… Faced with so many obstacles, it is little wonder that protracted crises can become a self-perpetuating vicious cycle,” said the preface to the SOFI report, signed jointly by FAO Director General Jacques Diouf and World Food Programme Executive Director Josette Sheeran.

…For the first time, FAO and WFP offer a clear definition of a protracted crisis that will help improve aid interventions. Countries considered as being in a protracted crisis are those reporting a food crisis for eight years or more, receive more than 10 percent of foreign assistance as humanitarian relief, and be on the list of Low-Income Food-Deficit Countries.

The “Ctrl+Alt+Del” of Global Change Sciences

Twitter|@vgalaz
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This is one of those important things that seldom make the headlines. While climate change science has received considerable public attention, especially since the controversies around the IPCC scientific assessments, another fact is seldom, if ever, acknowledged – that  a number of international global change programmes are reorganizing to better match the increasing need for policy-relevant, integrated sustainability science.

The Earth System Science Partnership (ESSP) as an example, has been reorganizing its work the last years, to better integrate the natural and social sciences and acknowledge the non-linear features of global change. This integration is to be developed by a range of ESSP associated research programmes and projects, including (prepare for an alphabet soup….) DIVERSITAS, IGBP, IHDP, WCRP,GCP, GECAFS, GWSP , GECHH, START and MAIRS. This paper lays out the thinking behind the ongoing reorganization.

One important change under the ESSP, and the International Human Dimensions Programme on Global Environmental Change, is the reorganization of the previous programme Institutional Dimensions of Global Environmental Change (IDGEC, lead by the international institutions legend Oran Young), into a new initiative: the Earth System Governance Project (ESG). The ESG, lead by Frank Biermann in Amsterdam, aims to study the role of multilevel governance, institutions and actor-networks in dealing with global environmental change, and includes several international research centres.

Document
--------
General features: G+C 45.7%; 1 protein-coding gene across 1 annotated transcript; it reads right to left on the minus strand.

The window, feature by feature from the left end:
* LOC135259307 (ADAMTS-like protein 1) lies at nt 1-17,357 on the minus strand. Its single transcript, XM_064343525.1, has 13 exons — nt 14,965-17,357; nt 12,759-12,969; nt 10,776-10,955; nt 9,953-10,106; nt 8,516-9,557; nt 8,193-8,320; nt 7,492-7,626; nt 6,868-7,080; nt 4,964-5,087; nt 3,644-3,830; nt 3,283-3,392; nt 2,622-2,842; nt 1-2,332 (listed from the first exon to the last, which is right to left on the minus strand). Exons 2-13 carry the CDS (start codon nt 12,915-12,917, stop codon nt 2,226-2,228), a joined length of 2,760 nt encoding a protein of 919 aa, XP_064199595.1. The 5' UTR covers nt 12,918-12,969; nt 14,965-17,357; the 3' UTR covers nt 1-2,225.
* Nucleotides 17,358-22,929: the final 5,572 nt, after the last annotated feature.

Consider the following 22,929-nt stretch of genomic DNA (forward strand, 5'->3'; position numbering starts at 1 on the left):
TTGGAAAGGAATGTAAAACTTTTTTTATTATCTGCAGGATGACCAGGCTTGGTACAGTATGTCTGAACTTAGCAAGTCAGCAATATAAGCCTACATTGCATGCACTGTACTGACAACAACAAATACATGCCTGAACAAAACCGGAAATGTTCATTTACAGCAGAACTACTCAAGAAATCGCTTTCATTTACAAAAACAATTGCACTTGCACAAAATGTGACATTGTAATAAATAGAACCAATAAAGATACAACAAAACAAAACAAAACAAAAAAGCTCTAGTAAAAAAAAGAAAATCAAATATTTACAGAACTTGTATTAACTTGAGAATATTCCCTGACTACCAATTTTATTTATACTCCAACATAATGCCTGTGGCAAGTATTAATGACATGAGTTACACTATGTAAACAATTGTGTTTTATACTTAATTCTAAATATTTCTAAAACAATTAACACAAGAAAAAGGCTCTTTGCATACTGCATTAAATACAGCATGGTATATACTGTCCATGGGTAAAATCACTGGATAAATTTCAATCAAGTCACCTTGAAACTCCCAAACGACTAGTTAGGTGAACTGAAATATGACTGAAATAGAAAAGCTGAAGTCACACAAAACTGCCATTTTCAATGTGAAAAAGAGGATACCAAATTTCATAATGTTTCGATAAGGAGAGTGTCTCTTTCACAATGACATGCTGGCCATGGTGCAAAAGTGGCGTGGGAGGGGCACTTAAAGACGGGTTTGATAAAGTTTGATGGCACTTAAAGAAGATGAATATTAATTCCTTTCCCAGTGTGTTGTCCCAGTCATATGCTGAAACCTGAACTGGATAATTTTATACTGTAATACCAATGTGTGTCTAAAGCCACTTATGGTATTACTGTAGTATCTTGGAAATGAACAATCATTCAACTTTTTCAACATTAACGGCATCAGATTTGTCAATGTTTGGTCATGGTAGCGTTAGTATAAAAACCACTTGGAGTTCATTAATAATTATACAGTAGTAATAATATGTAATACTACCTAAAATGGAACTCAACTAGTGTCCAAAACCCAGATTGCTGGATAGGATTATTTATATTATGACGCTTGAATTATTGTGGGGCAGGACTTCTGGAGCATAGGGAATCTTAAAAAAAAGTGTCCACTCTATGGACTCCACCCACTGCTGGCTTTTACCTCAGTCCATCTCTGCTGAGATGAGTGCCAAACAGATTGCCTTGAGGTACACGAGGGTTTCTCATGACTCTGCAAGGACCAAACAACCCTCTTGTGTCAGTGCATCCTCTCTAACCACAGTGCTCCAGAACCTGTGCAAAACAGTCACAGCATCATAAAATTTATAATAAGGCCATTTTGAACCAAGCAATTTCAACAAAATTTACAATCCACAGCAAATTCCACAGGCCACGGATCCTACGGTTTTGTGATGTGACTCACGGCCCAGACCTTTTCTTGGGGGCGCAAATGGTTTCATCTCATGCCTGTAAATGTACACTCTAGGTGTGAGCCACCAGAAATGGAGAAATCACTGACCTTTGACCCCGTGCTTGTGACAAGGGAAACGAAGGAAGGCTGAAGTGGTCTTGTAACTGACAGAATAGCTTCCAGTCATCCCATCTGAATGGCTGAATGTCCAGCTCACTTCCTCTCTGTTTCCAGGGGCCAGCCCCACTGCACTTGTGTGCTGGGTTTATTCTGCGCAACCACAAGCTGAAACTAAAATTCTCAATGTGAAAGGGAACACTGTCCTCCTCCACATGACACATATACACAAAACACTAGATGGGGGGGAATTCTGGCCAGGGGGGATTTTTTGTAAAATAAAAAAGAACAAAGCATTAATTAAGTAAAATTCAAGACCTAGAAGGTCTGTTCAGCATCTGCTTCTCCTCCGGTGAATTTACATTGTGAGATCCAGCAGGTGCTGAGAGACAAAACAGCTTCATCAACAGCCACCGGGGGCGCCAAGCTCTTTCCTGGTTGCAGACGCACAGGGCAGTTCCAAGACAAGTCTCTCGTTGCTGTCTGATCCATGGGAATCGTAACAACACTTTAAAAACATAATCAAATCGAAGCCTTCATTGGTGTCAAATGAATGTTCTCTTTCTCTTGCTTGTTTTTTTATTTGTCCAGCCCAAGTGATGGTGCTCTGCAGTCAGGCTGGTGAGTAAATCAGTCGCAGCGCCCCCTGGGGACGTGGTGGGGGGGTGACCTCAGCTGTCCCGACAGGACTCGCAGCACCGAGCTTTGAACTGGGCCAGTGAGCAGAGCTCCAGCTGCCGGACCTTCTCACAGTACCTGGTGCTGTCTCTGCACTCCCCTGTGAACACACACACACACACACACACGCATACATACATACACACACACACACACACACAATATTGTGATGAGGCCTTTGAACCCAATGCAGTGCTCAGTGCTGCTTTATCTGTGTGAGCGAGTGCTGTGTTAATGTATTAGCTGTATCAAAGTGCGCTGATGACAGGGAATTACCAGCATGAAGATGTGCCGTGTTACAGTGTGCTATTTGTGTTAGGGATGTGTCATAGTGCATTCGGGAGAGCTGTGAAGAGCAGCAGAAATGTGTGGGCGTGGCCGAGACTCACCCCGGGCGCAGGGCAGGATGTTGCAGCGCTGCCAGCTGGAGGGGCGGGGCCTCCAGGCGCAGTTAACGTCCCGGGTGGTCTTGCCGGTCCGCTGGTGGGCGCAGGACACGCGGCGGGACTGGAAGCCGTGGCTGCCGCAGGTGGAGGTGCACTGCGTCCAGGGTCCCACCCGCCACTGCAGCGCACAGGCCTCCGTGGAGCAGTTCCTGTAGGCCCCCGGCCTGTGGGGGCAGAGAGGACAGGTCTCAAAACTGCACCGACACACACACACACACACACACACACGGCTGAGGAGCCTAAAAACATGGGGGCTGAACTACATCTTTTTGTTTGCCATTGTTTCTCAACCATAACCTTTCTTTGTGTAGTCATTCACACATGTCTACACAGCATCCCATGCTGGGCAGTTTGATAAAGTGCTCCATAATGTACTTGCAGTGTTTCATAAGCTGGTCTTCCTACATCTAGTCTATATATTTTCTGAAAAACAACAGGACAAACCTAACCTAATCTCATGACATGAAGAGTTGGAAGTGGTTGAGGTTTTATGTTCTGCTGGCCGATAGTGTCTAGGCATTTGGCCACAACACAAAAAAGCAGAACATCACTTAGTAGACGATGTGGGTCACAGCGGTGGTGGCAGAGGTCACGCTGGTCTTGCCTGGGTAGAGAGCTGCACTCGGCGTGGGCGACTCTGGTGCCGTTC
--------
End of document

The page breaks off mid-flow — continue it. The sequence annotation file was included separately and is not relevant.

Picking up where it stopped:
In addition, the International Council for Science (ICSU), in partnership with UNESCO and the United Nations University, is launching a new international initiative based on the insights and framework provided by the Millennium Ecosystem Assessment: the Programme on Ecosystem Change and Society (PECS). PECS ambition is to address the following question: ‘how do policies and practices affect resilience of the portfolio of ecosystem services that support human well-being and allow for adaptation to a changing environment?’. PECS will provide scientific knowledge to the newly launched “IPCC-like” Intergovernmental Platform on Biodiversity and Ecosystem Services (IPBES). An article published in PNAS in 2009, lays out the thinking behind the PECS programme.

So, if you ever get the question “where are the scientists that will help save the world”, the answer is easy: it’s ESSP, PECS, DIVERSITAS, ICSU, IPBES, ESG, IHDP, IGBP, WCRP,GCP, GECAFS, ….

Planes & Volcanoes vs. Banks & CDOs

P O Neill of Fistful of Euros compares The volcano crisis and the financial crisis:

Are the two crises alike? Consider the similarities. In each, an unexpected event in a forgotten part of the system ends up having global ramifications. The unexpected event occurs in a system that needs constant motion for its effective operation: as long as the securities/passengers can be moved on to the next stage, the system keeps functioning. When one part of it stops working, the rest quickly breaks down. But there’s more.